Mark Cuban relents on anthem after NBA reiterates policy

Mark Cuban
Richard Shotwell
FILE - Dallas Mavericks owner Mark Cuban arrives at the NBA Awards in Santa Monica, Calif., in this Monday, June 24, 2019, file photo. The NBA said Wednesday, Feb. 10, 2021, the national anthem will be played in arenas “in keeping with longstanding league policy” after Dallas Mavericks owner Mark Cuban revealed he had decided not to play it before his team's home games this season.

DALLAS (AP) — Dallas Mavericks owner Mark Cuban relented Wednesday and the national anthem will be played before home games this season after the NBA reiterated its “longstanding league policy” to include the song.

The league’s initial reaction to Mark Cuban’s decision was to say teams were free to conduct pregame activities as they wished with the unusual circumstances created by the coronavirus pandemic. Most teams don’t have fans at home games.

But the NBA abruptly reversed course with Cuban’s decision reverberating around the country, including a question put to White House press secretary Jen Psaki during her daily briefing. Athlete protests of social and racial injustice during the “The Star-Spangled Banner” became a flashpoint between then-President Donald Trump and various leagues during his administration.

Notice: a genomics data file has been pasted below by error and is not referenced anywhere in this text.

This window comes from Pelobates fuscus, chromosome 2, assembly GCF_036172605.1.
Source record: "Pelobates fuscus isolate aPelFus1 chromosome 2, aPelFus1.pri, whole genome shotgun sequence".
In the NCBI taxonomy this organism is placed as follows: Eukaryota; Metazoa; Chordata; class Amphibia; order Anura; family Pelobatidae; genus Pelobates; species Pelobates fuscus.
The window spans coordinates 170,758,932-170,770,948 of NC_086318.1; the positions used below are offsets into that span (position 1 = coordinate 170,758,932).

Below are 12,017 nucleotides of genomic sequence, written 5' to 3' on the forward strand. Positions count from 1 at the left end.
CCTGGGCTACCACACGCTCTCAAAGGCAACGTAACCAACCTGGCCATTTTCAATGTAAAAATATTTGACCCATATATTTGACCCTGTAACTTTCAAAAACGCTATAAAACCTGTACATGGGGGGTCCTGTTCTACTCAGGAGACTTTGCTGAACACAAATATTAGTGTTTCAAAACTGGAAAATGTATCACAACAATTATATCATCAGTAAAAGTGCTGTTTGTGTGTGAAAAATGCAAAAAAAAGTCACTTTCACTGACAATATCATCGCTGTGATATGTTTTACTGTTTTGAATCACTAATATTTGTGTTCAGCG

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“With NBA teams now in the process of welcoming fans back into their arenas, all teams will play the national anthem in keeping with longstanding league policy,” the league said.

The Mavericks said they would play the anthem starting Wednesday night against Atlanta, with releasing a statement.

“We respect and always have respected the passion people have for the anthem and our country,” Mark Cuban said. “But we also loudly hear the voices of those who feel that the anthem does not represent them. We feel that their voices need to be respected and heard, because they have not been.

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“Our hope is that going forward people will take the same passion they have for this issue and apply the same amount of energy to listen to those who feel differently from them,” he said. “Then we can move forward and have courageous conversations that move this country forward and find what unites us.”

The Mavericks played their first 10 regular-season games without fans before allowing 1,500 vaccinated essential workers to attend Monday’s game against Minnesota for free.

Cuban at that point declined to elaborate on his decision to not play the anthem, other than to say nobody noticed until after 11 regular-season home games

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